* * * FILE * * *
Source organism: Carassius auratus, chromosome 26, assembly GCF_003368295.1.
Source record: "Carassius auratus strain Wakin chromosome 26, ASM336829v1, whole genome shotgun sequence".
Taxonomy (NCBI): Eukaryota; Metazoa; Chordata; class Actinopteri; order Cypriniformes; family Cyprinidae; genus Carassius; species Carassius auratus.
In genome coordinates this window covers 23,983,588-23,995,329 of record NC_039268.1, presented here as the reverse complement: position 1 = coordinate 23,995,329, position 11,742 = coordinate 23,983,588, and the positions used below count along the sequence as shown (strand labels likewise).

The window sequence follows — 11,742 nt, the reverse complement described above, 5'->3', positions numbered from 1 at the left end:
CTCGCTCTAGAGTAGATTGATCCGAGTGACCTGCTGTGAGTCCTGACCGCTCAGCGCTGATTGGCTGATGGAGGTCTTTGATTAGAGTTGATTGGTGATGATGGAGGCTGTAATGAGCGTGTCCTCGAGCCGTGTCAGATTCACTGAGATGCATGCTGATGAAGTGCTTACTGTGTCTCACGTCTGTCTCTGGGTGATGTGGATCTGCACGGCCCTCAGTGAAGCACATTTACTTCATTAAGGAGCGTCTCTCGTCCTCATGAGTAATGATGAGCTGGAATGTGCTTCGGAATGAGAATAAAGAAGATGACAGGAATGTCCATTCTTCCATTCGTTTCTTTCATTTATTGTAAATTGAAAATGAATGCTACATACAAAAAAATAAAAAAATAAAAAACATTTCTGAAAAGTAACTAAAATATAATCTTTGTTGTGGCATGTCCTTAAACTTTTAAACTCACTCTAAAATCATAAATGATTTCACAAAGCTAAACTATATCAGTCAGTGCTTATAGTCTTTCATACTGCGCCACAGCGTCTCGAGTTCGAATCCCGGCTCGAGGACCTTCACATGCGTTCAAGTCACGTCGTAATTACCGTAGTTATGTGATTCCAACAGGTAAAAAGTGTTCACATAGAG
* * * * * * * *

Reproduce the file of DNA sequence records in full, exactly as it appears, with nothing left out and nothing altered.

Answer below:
Source organism: Carassius auratus, chromosome 26, assembly GCF_003368295.1.
Source record: "Carassius auratus strain Wakin chromosome 26, ASM336829v1, whole genome shotgun sequence".
Taxonomy (NCBI): Eukaryota; Metazoa; Chordata; class Actinopteri; order Cypriniformes; family Cyprinidae; genus Carassius; species Carassius auratus.
In genome coordinates this window covers 23,983,588-23,995,329 of record NC_039268.1, presented here as the reverse complement: position 1 = coordinate 23,995,329, position 11,742 = coordinate 23,983,588, and the positions used below count along the sequence as shown (strand labels likewise).

The window sequence follows — 11,742 nt, the reverse complement described above, 5'->3', positions numbered from 1 at the left end:
CTCGCTCTAGAGTAGATTGATCCGAGTGACCTGCTGTGAGTCCTGACCGCTCAGCGCTGATTGGCTGATGGAGGTCTTTGATTAGAGTTGATTGGTGATGATGGAGGCTGTAATGAGCGTGTCCTCGAGCCGTGTCAGATTCACTGAGATGCATGCTGATGAAGTGCTTACTGTGTCTCACGTCTGTCTCTGGGTGATGTGGATCTGCACGGCCCTCAGTGAAGCACATTTACTTCATTAAGGAGCGTCTCTCGTCCTCATGAGTAATGATGAGCTGGAATGTGCTTCGGAATGAGAATAAAGAAGATGACAGGAATGTCCATTCTTCCATTCGTTTCTTTCATTTATTGTAAATTGAAAATGAATGCTACATACAAAAAAATAAAAAAATAAAAAACATTTCTGAAAAGTAACTAAAATATAATCTTTGTTGTGGCATGTCCTTAAACTTTTAAACTCACTCTAAAATCATAAATGATTTCACAAAGCTAAACTATATCAGTCAGTGCTTATAGTCTTTCATACTGCGCCACAGCGTCTCGAGTTCGAATCCCGGCTCGAGGACCTTCACATGCGTTCAAGTCACGTCGTAATTACCGTAGTTATGTGATTCCAACAGGTAAAAAGTGTTCACATAGAG